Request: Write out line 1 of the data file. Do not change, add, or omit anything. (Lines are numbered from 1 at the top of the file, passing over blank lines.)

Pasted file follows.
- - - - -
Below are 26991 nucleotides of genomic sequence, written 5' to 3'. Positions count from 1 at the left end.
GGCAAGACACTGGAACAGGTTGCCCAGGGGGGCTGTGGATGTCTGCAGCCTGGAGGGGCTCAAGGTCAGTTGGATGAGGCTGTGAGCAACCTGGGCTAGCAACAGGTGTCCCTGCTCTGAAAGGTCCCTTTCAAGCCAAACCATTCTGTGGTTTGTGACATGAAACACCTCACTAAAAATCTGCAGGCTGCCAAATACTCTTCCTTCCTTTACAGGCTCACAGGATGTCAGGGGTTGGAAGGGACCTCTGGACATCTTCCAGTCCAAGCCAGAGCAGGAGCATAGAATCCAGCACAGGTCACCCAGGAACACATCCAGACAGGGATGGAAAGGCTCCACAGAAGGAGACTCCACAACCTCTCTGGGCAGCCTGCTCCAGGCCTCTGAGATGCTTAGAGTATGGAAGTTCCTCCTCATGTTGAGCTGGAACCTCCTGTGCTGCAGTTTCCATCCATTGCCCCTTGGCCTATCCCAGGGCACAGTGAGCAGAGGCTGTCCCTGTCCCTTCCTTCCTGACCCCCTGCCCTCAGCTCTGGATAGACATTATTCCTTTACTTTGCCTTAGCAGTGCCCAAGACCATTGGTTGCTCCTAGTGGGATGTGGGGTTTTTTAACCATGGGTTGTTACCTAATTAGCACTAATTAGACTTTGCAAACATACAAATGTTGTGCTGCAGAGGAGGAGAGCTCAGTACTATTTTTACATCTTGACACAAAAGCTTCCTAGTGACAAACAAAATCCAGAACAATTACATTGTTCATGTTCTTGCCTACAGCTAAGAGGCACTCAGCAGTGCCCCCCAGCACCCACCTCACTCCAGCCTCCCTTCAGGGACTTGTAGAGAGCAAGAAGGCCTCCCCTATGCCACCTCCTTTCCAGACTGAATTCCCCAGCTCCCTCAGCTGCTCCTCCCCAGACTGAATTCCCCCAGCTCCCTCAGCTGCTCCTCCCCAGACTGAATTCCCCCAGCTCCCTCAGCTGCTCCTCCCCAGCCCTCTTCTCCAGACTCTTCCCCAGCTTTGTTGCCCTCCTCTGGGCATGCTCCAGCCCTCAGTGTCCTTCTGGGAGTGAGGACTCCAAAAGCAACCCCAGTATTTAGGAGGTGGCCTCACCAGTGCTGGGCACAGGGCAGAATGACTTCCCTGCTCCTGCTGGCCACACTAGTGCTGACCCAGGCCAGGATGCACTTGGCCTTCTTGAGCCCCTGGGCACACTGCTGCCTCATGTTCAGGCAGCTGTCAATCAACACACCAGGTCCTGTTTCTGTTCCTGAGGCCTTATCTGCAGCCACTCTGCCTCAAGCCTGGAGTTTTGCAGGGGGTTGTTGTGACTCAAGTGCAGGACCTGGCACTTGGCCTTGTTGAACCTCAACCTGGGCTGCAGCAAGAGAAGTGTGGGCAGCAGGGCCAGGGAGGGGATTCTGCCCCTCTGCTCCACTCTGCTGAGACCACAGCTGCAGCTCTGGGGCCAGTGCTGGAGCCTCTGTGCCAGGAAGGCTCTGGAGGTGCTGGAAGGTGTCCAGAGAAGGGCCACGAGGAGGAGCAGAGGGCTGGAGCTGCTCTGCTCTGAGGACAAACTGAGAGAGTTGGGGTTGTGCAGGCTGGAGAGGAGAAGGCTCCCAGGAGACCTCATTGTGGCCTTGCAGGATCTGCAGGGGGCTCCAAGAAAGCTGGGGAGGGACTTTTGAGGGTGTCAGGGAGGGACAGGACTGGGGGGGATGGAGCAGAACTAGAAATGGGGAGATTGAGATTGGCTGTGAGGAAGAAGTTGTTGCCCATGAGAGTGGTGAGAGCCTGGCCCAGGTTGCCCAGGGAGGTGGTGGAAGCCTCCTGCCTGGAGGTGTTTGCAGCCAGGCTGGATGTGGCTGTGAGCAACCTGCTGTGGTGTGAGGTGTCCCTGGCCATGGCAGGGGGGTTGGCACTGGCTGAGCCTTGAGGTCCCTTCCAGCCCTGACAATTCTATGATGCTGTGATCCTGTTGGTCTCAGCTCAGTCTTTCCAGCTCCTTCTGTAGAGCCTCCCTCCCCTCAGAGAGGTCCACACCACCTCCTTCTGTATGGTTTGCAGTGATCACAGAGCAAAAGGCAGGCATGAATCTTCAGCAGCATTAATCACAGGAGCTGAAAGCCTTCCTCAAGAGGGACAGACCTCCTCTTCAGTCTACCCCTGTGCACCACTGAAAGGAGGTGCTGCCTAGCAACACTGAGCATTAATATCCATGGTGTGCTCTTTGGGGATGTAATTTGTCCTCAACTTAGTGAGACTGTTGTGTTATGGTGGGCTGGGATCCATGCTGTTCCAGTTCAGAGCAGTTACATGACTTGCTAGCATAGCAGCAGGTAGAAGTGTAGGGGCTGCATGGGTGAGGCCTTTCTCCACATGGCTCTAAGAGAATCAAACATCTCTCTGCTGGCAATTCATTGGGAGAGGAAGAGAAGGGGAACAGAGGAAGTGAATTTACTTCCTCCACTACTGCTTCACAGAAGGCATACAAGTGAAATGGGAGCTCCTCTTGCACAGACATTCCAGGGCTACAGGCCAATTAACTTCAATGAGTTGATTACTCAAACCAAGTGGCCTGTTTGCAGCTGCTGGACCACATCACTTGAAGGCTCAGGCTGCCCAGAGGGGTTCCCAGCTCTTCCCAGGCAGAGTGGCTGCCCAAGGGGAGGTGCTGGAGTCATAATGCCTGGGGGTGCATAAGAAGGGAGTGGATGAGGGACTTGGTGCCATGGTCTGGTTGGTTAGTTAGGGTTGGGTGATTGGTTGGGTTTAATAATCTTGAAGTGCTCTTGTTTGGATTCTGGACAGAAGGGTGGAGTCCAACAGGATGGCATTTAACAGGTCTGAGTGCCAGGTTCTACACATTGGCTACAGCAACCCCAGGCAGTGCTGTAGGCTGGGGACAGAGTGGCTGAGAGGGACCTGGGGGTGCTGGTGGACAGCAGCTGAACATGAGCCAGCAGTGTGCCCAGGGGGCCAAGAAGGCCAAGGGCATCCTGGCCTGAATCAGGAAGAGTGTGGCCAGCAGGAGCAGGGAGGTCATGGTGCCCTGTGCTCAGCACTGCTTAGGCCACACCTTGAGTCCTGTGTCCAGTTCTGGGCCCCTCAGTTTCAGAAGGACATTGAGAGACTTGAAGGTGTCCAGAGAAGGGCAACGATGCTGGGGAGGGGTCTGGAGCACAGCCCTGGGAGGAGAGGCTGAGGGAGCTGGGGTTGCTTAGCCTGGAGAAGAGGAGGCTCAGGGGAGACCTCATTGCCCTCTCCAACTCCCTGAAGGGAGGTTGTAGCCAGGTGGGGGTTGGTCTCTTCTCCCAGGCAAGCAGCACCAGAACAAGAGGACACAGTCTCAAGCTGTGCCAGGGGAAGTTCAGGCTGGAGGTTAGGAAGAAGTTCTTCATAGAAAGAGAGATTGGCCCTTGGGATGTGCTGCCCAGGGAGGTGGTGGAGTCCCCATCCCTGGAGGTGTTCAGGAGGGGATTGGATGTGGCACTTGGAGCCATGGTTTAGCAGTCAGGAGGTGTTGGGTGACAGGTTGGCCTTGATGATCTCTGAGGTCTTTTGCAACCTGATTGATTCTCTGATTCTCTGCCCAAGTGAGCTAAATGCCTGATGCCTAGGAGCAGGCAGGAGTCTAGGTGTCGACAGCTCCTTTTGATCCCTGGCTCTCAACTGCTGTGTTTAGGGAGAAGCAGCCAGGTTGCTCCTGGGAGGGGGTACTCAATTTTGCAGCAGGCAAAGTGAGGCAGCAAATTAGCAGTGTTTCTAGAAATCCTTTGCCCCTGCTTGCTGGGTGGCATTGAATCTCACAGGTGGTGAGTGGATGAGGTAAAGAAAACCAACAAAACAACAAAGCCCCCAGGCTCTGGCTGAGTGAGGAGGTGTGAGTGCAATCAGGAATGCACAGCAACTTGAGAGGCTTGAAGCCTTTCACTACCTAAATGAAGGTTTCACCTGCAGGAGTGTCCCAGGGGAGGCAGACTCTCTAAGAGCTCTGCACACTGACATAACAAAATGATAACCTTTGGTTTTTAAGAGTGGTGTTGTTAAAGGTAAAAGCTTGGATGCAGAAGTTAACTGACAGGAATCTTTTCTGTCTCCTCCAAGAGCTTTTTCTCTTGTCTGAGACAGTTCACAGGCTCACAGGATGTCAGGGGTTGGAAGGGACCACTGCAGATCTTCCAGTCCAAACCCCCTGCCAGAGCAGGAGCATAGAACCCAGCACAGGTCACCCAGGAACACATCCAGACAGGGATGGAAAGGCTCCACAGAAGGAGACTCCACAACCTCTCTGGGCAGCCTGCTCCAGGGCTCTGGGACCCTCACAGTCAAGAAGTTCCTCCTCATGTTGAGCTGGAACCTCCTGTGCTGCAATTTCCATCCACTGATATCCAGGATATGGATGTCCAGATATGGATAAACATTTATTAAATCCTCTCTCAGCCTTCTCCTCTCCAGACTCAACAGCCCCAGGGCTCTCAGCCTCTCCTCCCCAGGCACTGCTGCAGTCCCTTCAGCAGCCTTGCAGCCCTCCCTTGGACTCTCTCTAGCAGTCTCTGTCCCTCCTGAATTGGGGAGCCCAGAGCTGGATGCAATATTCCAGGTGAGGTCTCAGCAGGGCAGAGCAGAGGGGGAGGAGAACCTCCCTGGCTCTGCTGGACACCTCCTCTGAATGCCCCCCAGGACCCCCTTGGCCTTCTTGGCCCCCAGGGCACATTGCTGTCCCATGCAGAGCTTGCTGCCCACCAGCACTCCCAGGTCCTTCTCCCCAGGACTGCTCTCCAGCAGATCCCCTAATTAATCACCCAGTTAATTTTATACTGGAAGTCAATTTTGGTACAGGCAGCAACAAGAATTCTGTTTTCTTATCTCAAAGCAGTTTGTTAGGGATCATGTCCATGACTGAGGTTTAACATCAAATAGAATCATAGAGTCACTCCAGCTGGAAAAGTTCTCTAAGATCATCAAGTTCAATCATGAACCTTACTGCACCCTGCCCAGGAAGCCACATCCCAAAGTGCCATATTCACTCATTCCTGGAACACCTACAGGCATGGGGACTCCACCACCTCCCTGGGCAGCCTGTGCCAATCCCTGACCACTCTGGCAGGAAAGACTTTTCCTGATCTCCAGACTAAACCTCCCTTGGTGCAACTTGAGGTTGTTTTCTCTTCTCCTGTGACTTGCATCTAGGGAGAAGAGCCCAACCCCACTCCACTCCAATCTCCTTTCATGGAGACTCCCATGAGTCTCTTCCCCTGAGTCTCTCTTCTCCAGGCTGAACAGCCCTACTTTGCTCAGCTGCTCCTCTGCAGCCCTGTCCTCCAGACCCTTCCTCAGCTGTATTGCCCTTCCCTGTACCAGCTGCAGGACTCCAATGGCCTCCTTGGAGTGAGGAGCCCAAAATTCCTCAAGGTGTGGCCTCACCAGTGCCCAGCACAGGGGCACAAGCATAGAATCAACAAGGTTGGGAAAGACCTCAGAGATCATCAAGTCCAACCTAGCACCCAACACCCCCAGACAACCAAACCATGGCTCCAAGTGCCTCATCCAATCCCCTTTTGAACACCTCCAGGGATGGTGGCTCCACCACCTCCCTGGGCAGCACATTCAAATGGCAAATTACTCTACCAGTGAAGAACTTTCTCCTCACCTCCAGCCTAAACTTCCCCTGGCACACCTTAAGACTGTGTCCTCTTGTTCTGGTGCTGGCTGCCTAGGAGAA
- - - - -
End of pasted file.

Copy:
Below are 26991 nucleotides of genomic sequence, written 5' to 3'. Positions count from 1 at the left end.